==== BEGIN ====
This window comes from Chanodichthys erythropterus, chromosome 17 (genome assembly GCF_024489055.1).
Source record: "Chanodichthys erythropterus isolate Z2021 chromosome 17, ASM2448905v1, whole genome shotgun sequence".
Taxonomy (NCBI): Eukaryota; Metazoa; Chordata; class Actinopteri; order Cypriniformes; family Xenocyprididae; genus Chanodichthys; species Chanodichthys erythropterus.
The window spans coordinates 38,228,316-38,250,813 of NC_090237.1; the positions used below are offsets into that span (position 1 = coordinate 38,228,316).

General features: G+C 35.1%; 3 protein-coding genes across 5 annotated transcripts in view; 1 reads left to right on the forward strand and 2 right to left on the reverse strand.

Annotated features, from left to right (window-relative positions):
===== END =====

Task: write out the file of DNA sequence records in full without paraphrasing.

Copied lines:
This window comes from Chanodichthys erythropterus, chromosome 17 (genome assembly GCF_024489055.1).
Source record: "Chanodichthys erythropterus isolate Z2021 chromosome 17, ASM2448905v1, whole genome shotgun sequence".
Taxonomy (NCBI): Eukaryota; Metazoa; Chordata; class Actinopteri; order Cypriniformes; family Xenocyprididae; genus Chanodichthys; species Chanodichthys erythropterus.
The window spans coordinates 38,228,316-38,250,813 of NC_090237.1; the positions used below are offsets into that span (position 1 = coordinate 38,228,316).

General features: G+C 35.1%; 3 protein-coding genes across 5 annotated transcripts in view; 1 reads left to right on the forward strand and 2 right to left on the reverse strand.

Annotated features, from left to right (window-relative positions):